One of the most popular patriotic songs is “God Bless America.” It is commonly sung at athletic events as well as many others. In major league baseball, ever since the 9-11 attacks, the tune is played in stadiums during the ‘seventh inning stretch.’ There are many stories beneath the surface about this popular tune that deserve our attention.
The author of this song, words and music, is the late Irving Berlin. He was not a native born American but instead, a Russian-Jewish immigrant. Berlin was a long-lived composer of both music and Broadway shows. Among many, the musical tribute to sharpshooter Annie Oakley “Annie Get Your Gun” was his invention. Better than most, he understood the essence of American exceptionalism which he captured in “God Bless America” – a synthesis of patriotism and prayer.
In the 1930s, a young woman from North Carolina became very popular on the radio networks. Kate Smith, who had earned the reputation as the ‘southern songbird,’ was looking for a signature song to end her broadcasts. She chose Berlin’s “God Bless America”and introduced it to her audience on Armistice (now Veterans) Day 1938. But there was a twist to her version. Because of the dire situation in Europe with Hitler’s rise, Kate added a preamble to the song that today, is largely forgotten.
This is how Smith introduced what was to become her own song: “While the storm clouds gather far across the sea/Let us swear allegiance to a land that’s free/Let us all be grateful for a land so fair/As we raise our voices in a solemn prayer.” With that introduction, she would launch into a full throated version of “God Bless America.”
“God Bless America, land that I love. Stand beside her, and guide her, through the night with the light from above. From the mountains, to the prairies, to the oceans, white with foam. God Bless America, my home sweet home; God Bless America, my home sweet home.”
Decades later, American aviators were being shot down over the skies of North Vietnam and imprisoned as POWs. For years, they were kept in solitary confinement. To communicate with their fellow Americans, the POWs developed a ‘tap code’ to communicate through the thick cell walls from one cell to the next. A 5 by 5 matrix contained 25 of the 26 letters of the alphabet; they deleted ‘q’ which could be substituted with a ‘k’ without much loss in translation.
The prisoners tapped constantly from their cells where they were confined for 23 hours every day … for years. They later joked that you would think that the prison was infested with woodpeckers since the tapping went on constantly. As their numbers grew, new prisoners would be introduced to the tap code, especially in the Hoa Lo Prison which carried the nickname “Hanoi Hilton.”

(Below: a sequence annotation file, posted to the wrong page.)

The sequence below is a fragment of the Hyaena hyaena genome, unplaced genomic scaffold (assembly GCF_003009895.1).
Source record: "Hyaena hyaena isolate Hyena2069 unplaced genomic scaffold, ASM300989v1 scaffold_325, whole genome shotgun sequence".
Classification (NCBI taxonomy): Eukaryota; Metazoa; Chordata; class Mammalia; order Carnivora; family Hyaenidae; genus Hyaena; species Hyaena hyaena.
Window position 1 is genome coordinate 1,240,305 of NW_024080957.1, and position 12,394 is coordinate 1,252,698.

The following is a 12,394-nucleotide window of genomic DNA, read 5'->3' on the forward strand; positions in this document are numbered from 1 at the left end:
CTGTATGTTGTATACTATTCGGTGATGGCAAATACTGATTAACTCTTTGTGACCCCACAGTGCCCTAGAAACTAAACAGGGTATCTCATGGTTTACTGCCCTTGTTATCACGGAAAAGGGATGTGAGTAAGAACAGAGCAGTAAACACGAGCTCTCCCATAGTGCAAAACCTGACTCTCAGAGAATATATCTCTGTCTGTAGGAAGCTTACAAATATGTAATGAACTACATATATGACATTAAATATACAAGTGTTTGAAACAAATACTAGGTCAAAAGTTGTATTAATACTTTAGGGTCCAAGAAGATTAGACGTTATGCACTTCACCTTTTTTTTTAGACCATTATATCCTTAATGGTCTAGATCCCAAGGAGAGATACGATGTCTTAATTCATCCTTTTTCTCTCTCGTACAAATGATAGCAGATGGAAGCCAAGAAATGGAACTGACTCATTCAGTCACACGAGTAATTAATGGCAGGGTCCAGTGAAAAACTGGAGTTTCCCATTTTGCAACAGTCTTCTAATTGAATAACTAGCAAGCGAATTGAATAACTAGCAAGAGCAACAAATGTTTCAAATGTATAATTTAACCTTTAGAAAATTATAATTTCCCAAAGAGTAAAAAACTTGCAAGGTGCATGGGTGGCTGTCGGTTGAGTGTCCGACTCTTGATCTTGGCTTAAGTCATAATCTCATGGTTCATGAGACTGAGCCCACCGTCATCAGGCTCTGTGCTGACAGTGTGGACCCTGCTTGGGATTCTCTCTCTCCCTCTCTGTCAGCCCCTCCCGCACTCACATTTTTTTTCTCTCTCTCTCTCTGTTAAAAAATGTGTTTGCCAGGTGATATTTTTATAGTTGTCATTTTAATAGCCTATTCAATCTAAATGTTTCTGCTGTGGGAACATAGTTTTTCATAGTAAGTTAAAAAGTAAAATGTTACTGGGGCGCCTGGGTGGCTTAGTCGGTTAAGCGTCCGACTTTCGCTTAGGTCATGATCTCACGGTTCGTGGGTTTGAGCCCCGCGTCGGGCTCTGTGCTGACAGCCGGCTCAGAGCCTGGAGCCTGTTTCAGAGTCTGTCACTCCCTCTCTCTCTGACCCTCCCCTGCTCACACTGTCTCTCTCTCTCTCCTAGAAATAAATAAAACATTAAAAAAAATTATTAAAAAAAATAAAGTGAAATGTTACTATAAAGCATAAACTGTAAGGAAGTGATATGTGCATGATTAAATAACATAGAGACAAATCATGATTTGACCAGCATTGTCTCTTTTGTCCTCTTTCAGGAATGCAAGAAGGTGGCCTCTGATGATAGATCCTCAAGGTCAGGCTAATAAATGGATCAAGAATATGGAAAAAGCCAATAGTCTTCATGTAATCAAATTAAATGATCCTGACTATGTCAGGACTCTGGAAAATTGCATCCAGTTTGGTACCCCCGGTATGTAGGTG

One of the early POWs was a Navy A-6 squadron commander Jeremiah Denton from Mobile, Alabama. As a senior officer, Denton, a devout Roman Catholic, formed a chain of command and tightened discipline and esprit among the captured aviators. One of the rituals introduced into Hoa Lo was church every Sunday. At 9 a.m. each Sunday, the tap code alerted everyone that church was about to begin. At the first signal, each POW would recite the Lord’s Prayer. Next, they would face the east toward their homeland and recite the Pledge of Allegiance. The service would conclude with the echoing tap, GBA – God Bless America. That same acronym, GBA, was used every night at taps before the prisoners turned in for the night. They did this, year after year, every night without fail. They never lost faith.
Finally in early 1973, an armistice was signed and the POWs returned to their homeland. When the first C-141, the Hanoi Taxi 66-0177, touched down at Clark AB in The Philippines on February 12 carrying the first forty returning Americans, the senior officer Jerry Denton stepped off the aircraft first. He was greeted by Admiral Noel Gaylor who asked Captain Denton if he wanted to make any remarks to the crowd of well-wishers.
He stepped to the microphone and briefly offered this: “We are honored to have had the opportunity to serve our country under difficult circumstances. We are profoundly grateful to our commander-in-chief and to our nation for this day. God Bless America.”
These are three American heroes: Irving Berlin, Kate Smith and Jeremiah Denton. They served their nation in different ways offering their unique gifts to honor their home and God. They recognized that we live in a unique land blessed by the hand of God. We should never forget their example nor allow a small minority to separate us from our values.